Aboriginal timeline: Stolen Generations

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2006

  1. The first Stolen Generations compensation scheme in Australia is set up in Tasmania by the Stolen Generations of Aboriginal Children Act 2006 (Tas). The Tasmanian government allocated $5 million to Aboriginal people who qualified for the compensation package.

    When she worked for this person at this property, her husband raped my mum and I was from that rape.

    — Marjorie Woodrow, Aboriginal woman
  2. The first Stolen Generations compensation scheme in Australia is set up in Tasmania by the Stolen Generations of Aboriginal Children Act 2006 (Tas).

2007

  1. This year, the Australian Institute of Health and Welfare removed 7,892 children from their families. In 1997, it removed 2,785 children .

  2. Bruce Trevorrow is the first person to receive Stolen Generations compensation by a court. A court awards him $525,000 for ‘pain, suffering and false imprisonment’ .

  3. In a landmark court case a member of the Stolen Generations has been awarded $525,000 in compensation by a South Australian court for a liftetime of sorrow and pain Bruce Trevorrow was taken from his father aged 13 months. He was given to a white family where he grew up until he was ten, unaware of his Aboriginality. He then saw his mother again, but at this stage was a rebellious boy not belonging to either culture.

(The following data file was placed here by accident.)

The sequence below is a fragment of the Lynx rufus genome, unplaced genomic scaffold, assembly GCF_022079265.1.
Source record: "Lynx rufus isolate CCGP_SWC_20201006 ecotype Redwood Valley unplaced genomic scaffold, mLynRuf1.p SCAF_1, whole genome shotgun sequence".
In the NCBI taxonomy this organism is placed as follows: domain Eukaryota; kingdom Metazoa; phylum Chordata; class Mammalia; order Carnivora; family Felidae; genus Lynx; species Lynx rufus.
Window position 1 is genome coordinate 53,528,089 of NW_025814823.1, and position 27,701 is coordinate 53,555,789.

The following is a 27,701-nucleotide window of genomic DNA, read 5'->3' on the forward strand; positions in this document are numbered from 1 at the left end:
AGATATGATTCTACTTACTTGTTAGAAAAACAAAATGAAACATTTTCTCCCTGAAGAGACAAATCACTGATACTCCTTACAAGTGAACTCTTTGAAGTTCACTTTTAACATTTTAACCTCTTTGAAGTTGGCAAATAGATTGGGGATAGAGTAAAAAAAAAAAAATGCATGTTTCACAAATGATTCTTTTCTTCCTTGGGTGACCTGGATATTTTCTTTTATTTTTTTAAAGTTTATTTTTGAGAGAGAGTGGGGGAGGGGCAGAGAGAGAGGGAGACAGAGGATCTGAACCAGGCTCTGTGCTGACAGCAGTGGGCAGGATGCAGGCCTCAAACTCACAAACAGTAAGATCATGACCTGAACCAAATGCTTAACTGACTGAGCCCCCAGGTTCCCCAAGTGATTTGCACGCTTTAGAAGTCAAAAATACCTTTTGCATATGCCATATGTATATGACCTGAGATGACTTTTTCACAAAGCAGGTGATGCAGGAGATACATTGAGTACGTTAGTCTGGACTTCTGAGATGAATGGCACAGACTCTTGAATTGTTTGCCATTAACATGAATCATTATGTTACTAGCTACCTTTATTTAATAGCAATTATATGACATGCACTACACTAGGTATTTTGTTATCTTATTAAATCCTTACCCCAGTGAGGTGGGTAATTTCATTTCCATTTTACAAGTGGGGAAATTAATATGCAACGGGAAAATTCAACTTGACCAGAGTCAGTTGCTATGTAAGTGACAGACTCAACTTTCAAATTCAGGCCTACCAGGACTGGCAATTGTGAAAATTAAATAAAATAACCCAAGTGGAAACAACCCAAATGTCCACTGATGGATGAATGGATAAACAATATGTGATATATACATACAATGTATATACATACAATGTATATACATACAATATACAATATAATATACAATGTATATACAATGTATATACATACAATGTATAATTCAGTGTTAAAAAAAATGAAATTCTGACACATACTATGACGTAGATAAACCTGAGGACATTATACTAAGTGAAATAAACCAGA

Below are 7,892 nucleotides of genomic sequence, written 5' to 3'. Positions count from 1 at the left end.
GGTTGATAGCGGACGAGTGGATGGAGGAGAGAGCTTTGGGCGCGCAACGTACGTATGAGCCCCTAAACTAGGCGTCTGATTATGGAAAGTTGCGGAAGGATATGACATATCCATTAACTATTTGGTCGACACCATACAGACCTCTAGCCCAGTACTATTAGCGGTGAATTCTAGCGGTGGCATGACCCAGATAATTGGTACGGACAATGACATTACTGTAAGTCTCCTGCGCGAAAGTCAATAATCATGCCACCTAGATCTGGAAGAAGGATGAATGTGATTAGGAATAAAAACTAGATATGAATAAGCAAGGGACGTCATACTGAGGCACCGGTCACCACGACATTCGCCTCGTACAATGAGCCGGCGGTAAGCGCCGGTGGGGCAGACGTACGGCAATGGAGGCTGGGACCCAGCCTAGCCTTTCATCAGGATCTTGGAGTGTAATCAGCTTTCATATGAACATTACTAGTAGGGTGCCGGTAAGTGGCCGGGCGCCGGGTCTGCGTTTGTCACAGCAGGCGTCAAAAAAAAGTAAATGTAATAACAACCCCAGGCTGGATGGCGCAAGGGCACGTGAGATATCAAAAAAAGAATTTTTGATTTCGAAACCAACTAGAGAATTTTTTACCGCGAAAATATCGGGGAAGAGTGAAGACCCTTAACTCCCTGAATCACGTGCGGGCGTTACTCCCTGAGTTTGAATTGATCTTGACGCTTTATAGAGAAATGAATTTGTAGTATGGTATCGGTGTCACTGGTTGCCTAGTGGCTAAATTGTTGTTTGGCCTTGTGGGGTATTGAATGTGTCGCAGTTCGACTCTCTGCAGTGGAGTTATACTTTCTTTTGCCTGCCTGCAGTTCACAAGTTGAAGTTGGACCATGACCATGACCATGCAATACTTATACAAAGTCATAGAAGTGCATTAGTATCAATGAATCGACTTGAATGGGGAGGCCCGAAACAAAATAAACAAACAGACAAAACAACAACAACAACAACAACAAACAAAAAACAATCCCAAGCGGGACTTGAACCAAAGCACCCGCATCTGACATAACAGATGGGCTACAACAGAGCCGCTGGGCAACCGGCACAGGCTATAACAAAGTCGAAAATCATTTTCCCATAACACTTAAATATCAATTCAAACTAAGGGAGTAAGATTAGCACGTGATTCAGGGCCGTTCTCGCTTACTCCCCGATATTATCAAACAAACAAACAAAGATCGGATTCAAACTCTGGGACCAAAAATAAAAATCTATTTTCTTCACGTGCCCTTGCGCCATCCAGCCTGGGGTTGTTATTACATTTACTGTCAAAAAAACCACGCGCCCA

Mr. Trevorrow's life followed the path of many taken children: times in and out of jail and other institutions, poor health, alcoholism, smoking, depression. His siblings who remained with the family were able to overcome life's difficulties.

    The justice's judgment established for the first time that removing a child from his family in these circumstances constituted wrongful imprisonment and was a breach of the state's duty of care. He awarded Mr Trevorrow $450,000 for injuries and losses suffered, and a further $75,000 in damages for his unlawful removal and false imprisonment.

  4. Australia, Canada, New Zealand and the United States are the only countries that oppose the UN declaration for the rights of Indigenous peoples worldwide. 134 countries vote for the declaration, 11 countries abstain. The declaration has no legal bindings. Canada initially was in favour, but changed its mind after lobbying of prime minister John Howard.

  5. Stolen Generations memorial is opened at Mt Annan near Campbelltown, Western Sydney. The memorial, designed by Aboriginal artist Badger Bates from Wilcannia, features original forest, boardwalks and interpretive signs.